The Amazon Rainforest: The World's Largest Rainforest

By Rhett A. Butler [Last update June 4, 2020]

The Amazon River Basin is home to the largest rainforest on Earth. The basin -- roughly the size of the forty-eight contiguous United States -- covers some 40 percent of the South American continent and includes parts of eight South American countries: Brazil, Bolivia, Peru, Ecuador, Colombia, Venezuela, Guyana, and Suriname, as well as French Guiana, a department of France.

The Amazon rainforest in Peru. Photo by Rhett A. Butler.

Reflecting environmental conditions as well as past human influence, the Amazon is made up of a mosaic of ecosystems and vegetation types including rainforests, seasonal forests, deciduous forests, flooded forests, and savannas.

The basin is drained by the Amazon River, the world's largest river in terms of discharge, and the second longest river in the world after the Nile. The river is made up of over 1,100 tributaries, 17 of which are longer than 1000 miles, and two of which (the Negro and the Madeira) are larger, in terms of volume, than the Congo river.

The river system is the lifeline of the forest and its history plays an important part in the development of its rainforests.

The Amazon basin
CountryTree cover extent
2020
Primary forest extent
2020
Tree cover loss since
2000
Tree cover loss
2010-19
Primary forest loss
2010-19
Bolivia44,854,86828,815,72410.0%3,335,9881,630,465
Brazil373,904,915310,498,56510.2%22,238,01412,940,179
Colombia51,027,99443,336,7994.1%1,229,310774,500
Ecuador10,929,0349,093,5503.5%272,369106,585
French Guiana8,114,7877,805,4570.9%43,02630,305
Guyana18,908,10317,168,3991.1%143,95792,979
Peru76,035,84167,149,8254.0%2,097,1461,372,976
Suriname13,856,30812,648,4911.3%141,422100,382
Venezuela36,247,58632,441,4391.6%375,760249,075
TOTAL633,879,436528,958,2497.9%29,876,99217,297,446

 



WHERE THE AMAZON RANKS AMONG GLOBAL RAINFORESTS

The Amazon is the world's biggest rainforest, larger than the next two largest rainforests — in the Congo Basin and Indonesia — combined.

As of 2020, the Amazon has 526 million hectares of primary forest, which accounts for nearly 84% of the region's 629 million hectares of total tree cover. By comparison, the Congo Basin has around 168 million hectares of primary forest and 288 million hectares of tree cover, while the combined tropical areas of Indonesia, Papua New Guinea, Malaysia, and Australia have 120 million hectares of primary forest and 216 million hectares of tree cover.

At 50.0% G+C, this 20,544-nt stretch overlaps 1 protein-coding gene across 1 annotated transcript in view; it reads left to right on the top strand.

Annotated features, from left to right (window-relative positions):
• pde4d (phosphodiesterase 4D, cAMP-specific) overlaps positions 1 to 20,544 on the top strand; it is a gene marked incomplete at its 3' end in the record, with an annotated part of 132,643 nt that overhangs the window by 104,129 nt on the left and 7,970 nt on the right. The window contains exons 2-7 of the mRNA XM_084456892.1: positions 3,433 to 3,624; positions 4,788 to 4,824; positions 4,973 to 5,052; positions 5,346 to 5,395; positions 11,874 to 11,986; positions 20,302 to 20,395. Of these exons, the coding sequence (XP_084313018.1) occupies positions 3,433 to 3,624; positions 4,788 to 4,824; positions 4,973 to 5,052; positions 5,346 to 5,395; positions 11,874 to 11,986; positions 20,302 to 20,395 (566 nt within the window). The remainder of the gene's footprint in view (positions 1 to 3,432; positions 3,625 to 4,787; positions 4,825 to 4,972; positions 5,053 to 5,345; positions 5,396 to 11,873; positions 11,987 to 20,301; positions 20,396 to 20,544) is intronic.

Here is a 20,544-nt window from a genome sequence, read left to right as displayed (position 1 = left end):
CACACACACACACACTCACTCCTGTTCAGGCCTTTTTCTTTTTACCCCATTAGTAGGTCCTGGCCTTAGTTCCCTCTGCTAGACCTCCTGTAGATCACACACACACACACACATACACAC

THE HISTORY OF THE AMAZON RAINFOREST

At one time Amazon River flowed westward, perhaps as part of a proto-Congo river system from the interior of present day Africa when the continents were joined as part of Gondwana. Fifteen million years ago, the Andes were formed by the collision of the South American plate with the Nazca plate. The rise of the Andes and the linkage of the Brazilian and Guyana bedrock shields, blocked the river and caused the Amazon to become a vast inland sea. Gradually this inland sea became a massive swampy, freshwater lake and the marine inhabitants adapted to life in freshwater. For example, over 20 species of stingray, most closely related to those found in the Pacific Ocean, can be found today in the freshwaters of the Amazon.

About ten million years ago, waters worked through the sandstone to the west and the Amazon began to flow eastward. At this time the Amazon rainforest was born. During the Ice Age, sea levels dropped and the great Amazon lake rapidly drained and became a river. Three million years later, the ocean level receded enough to expose the Central American isthmus and allow mass migration of mammal species between the Americas.

The Ice Ages caused tropical rainforest around the world to retreat. Although debated, it is believed that much of the Amazon reverted to savanna and montane forest (see Ice Ages and Glaciation). Savanna divided patches of rainforest into "islands" and separated existing species for periods long enough to allow genetic differentiation (a similar rainforest retreat took place in Africa. Delta core samples suggest that even the mighty Congo watershed was void of rainforest at this time). When the ice ages ended, the forest was again joined and the species that were once one had diverged significantly enough to be constitute designation as separate species, adding to the tremendous diversity of the region. About 6000 years ago, sea levels rose about 130 meters, once again causing the river to be inundated like a long, giant freshwater lake.

Note: Human populations have shaped the biodiversity of the Amazon. See Amazon people for more.

The world's largest rainforests [more]
1. Amazon Basin, South America
2. Congo Basin, Africa
3. Indonesian Archipelago, Southeast Asia

How large is the Amazon rainforest?

The extent of the Amazon depends on the definition. The the Amazon River drains about 6.915 million sq km (2.722 sq mi), or roughly 40 percent of South America, but generally areas outside the basin are included when people speak about "the Amazon." The biogeographic Amazon ranges from 7.76-8.24 million sq km (3-3.2 million sq mi), of which just over 80 percent is forested. For comparison, the land area of the United States (including Alaska and Hawaii) is 9,629,091 square kilometers (3,717,811 sq km).

Nearly two-thirds of the Amazon lies in Brazil.

Amazon rainforest cover by country in 2020 according to analysis of satellite data by Hansen et al 2020.

 

THE AMAZON RIVER TODAY

 

The Javari, a tributary of the Amazon river that forms the border between Peru and Brazil. Photo by Rhett A. Butler.